“The residents are our partners for life,” Alagem said. “Every dollar that we bring into the hotel, the residents get 15 cents out of it.”
By this argument, too, Larson is unmoved.
“We don’t need the money,” he said. “We don’t need to prostitute ourselves and allow overdevelopment to make a few extra dollars.”
Larson questioned even the premise of the ballot measure that residents would benefit in the form of a public park.
He pointed out that the initiative doesn’t require Alagem to deed the land to the city or offer an easement on the open space, and suggested the developer seeks to build there in the future, despite the fact that the initiative would mandate that the garden “shall generally be open to the public.”
Residents are by no means united in opposition to the project.
Martin Geimer, a realtor who served on the Beverly Hills Recreation and Parks Commission for six years, said the initiative would address residents’ complaints that the city lacks open green space.
“All we ever heard was we’re under-parked, under-green space, and wish we had more,” he said of his time on the commission.
For the longtime Beverly Hills resident, who lives in the shadow of Century City near Beverly Hills High School, the additional height on the condo tower is a non-issue.
“After about two weeks, nobody will hardly notice it,” he said.
Speaking in the conference room at the Century City office of Alagem Capital Partners, yards away from the Hilton, the hotelier dismissed complaints that the 26-story tower would alter the Beverly Hills skyline.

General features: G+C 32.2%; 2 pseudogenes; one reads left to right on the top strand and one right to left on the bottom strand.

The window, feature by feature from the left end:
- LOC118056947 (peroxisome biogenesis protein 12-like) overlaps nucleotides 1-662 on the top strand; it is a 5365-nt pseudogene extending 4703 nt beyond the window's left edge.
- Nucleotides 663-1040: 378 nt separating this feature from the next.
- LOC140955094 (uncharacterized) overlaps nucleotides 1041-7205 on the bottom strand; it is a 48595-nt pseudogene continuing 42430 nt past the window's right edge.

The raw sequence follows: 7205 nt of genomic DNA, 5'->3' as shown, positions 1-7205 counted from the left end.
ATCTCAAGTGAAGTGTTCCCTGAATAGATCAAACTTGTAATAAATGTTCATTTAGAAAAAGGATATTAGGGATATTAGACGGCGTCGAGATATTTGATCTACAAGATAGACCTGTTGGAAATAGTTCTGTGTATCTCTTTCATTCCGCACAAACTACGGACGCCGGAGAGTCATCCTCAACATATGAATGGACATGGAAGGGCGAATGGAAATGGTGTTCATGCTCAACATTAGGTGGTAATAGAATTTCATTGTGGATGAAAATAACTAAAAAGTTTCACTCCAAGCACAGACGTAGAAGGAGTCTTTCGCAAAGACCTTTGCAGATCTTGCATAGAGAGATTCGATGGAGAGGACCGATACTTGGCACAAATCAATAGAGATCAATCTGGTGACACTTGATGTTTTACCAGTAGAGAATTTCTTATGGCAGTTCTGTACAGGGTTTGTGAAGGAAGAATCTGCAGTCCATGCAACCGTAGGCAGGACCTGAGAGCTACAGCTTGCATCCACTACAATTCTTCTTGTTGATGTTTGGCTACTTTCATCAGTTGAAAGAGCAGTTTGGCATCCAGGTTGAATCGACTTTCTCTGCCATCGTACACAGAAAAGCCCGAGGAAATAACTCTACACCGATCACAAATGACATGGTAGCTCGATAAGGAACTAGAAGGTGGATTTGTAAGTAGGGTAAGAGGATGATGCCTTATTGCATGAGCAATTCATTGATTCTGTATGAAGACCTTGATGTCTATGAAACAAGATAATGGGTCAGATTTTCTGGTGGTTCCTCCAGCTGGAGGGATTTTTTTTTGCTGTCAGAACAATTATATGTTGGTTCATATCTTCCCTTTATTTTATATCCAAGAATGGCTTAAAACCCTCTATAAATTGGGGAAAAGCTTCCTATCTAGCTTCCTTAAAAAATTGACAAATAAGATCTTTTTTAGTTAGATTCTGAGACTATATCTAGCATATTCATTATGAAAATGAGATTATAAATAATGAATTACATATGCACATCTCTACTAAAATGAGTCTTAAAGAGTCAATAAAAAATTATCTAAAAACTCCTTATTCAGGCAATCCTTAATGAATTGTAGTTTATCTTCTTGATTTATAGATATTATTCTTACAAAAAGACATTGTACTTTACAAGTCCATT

Dominating one of the conference room windows, a nearby 40-story residential skyscraper is nearing completion just across the Los Angeles border, in Century City. Nearly double the height of Alagem’s proposed tower, he argues it negates concerns about changing the low-rise character of Beverly Hills.
Linda Briskman, a former city councilwoman who sponsored the current Hilton initiative, echoed that sentiment.
“I’m not afraid of height,” she said. “They’re already entitled to build 18 stories. Unless you’re just standing there looking straight up, you have no sense of how high it is, anyway.”
Nor is she swayed by the argument that the initiative subverts the normal planning process. Even if Alagem went to City Hall with the altered plan, residents would likely have opposed it with the same tactics as in 2008, she said.
“[The plan] would have been thrown into a referendum, anyway,” she said. “To be honest with you, why not cut to the chase?”